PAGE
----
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Impressive Longevity or Depressing Mediocrity?

Posted by David Hardy
David Hardy
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on Sunday, April 06, 2014
in Road Races

I have done over 400 races in my career at distances including 5k's, half-marathons, marathons, triathlons and the Ironman. I don't really have a favorite race distance but by far the 5k is the race distance I have completed the most. In my career I have completed 186 5k races. That means that 46% of the races I have completed in my career have been a 5k. Even I was a little surprised by that amount.

 

Now like a lot of runners I keep very detailed records of my running stats. I analyzed my 5k racing stats over the years and found some interesting data. I looked back and tracked just my 5k races over the last three 10-year-age-categories I have been in. Keep in mind I am only 41 so I have not been in the 40-49 age group for very long. Now the below data includes total number of 5k's completed, average time, how many times I broke 20 minutes, and how many age group places (1st-3rd).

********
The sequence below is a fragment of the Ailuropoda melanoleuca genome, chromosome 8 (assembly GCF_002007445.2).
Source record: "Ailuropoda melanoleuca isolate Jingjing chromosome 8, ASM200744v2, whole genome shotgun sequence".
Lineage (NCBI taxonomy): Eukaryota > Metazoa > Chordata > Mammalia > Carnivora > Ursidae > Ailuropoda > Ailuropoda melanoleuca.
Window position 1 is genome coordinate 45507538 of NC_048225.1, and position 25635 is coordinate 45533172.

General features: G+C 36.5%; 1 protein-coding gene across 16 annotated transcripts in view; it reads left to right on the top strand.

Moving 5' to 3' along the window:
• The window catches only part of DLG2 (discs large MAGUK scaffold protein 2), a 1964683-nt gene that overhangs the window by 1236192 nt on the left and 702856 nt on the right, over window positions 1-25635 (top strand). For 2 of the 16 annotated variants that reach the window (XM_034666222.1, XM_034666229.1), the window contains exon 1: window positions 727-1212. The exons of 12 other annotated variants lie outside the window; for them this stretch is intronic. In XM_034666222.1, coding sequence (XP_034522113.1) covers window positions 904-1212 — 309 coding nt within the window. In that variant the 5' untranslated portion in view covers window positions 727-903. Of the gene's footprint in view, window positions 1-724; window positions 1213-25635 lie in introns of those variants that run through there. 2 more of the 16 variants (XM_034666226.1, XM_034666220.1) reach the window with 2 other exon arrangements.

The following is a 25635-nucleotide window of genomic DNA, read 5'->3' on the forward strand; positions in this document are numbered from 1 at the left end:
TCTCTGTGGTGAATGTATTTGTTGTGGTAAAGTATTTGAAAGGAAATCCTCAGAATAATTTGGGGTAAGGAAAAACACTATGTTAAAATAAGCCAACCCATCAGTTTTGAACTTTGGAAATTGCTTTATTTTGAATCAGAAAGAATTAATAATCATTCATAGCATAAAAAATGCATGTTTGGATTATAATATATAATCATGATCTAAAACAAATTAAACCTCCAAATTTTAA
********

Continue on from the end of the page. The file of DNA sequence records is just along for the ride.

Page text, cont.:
20-29     Completed 45 5k races-average time 19:56-broke 20 minutes 29x (64% of time)-placed 17x

30-39     Completed 124 5k races-average time 20:05-broke 20 minutes 62x (50% of time)-placed 39x

40-49     Completed 17  5k races-average time 20:21-broke 20 minutes 4x (24% of time)-placed  6x


My lifetime average time for all 186 5k races is 20:04. I have always said I feel OK with my 5k time if I break 20 minutes. As you can see above I have broke 20 minutes 95 times which is 51% of the time. I also have placed 33% of the time which has stayed pretty consistent despite the age group changes.

Enough stats already!!!  Why am I outlining all of these stats?  If you exclude a dozen or so bad performances/great performances basically all of my 5k's for the last 20 years have been between 19:15-20:15. My question is the title of this post...Impressive longevity or depressing mediocrity? Regardless of your answer you have to give me one thing...At least I am consistent.

Every year (for the last 10 years) around this time I prepare to compete in the Good Times 5k Spring Series. I have written a number of posts about the Good Times Series. (check out the series here). This is a 10 week series where you run a 5k on Tuesday nights. By competing for 10 weeks in a row (not counting any additional races I compete in on the weekends) at the 5k distance you get a good feel about your fitness. As I look forward to starting this series on April 8th I am in reasonably good shape and feel I can run some fast times.